|Look who we have here, look familiar ?|
So something had to be done..
|Not pilshed et aal, weally..|
Former Home Office minister Ann Widdecombe spent a night out with a group of 20-something women for a programme about binge-drinking to be broadcast on Radio Five Live next week, and was absolutely shocked by what she found.
The women — who included a nurse, a scientist and two teachers — admitted to going out with the deliberate aim of getting drunk and spent hundreds of pounds on vodka, wine and shots in order to achieve their aim.
One admitted it wasn’t unusual for her to spend the whole of Saturday with a hangover; they all saw no reason why they shouldn’t get drunk after a week at work.
So Ann has come up with an idea: as it’s still an offence to be drunk and incapable in public, why not blitz city centres at night and arrest every drunk found collapsed in the street or clogging up A&E — and then print their names and photographs when they turn up in court.
There may no longer be shame attached to getting drunk in public — but none of the women she interviewed wanted their full names broadcast, presumably because they feared their employers would find something shameful about it.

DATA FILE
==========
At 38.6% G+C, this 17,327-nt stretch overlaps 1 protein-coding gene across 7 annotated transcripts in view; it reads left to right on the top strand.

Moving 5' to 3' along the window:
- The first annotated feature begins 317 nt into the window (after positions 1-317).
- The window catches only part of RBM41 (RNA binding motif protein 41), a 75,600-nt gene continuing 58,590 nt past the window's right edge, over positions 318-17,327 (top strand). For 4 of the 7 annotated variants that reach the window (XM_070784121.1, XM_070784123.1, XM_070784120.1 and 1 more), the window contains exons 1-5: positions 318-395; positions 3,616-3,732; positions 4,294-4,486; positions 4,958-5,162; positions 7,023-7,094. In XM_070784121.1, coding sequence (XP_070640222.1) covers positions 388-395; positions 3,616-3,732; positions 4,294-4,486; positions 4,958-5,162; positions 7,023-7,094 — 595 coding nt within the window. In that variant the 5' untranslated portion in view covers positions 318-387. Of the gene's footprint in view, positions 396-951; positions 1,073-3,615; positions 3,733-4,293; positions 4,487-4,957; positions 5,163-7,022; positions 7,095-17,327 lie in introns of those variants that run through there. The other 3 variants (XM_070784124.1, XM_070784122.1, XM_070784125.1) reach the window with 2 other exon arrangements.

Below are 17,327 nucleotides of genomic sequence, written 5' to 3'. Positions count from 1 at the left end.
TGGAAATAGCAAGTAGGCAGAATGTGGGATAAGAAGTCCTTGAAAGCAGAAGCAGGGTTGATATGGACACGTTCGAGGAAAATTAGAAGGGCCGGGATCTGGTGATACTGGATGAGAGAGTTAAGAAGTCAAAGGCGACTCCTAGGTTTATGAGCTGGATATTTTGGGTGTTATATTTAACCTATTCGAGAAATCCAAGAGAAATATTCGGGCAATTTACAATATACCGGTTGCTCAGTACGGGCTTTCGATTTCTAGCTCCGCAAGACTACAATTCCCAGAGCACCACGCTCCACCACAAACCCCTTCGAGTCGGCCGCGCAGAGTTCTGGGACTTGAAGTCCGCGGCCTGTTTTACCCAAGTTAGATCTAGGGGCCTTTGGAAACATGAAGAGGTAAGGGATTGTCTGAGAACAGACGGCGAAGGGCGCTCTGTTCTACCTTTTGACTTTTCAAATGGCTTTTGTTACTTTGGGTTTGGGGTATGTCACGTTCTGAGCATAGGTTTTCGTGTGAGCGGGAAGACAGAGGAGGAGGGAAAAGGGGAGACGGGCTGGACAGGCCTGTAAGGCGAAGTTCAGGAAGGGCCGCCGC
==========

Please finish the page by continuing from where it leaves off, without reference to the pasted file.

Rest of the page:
The concept of shame goes hand in hand with reputation, and such an old-fashioned solution to the very modern problem of binge-drinking could be brilliant.
|It pays to advertise..|
What Cowell's problem was, as far as I could detect, is one that the girls don't like anyone spotting their game or taking the mickey out of their standard behaviour. They hate that for obvious reasons..
Every girl wants to be number one and they’re very territorial. I like the fight, because otherwise I’d have a dull group of girlfriends.’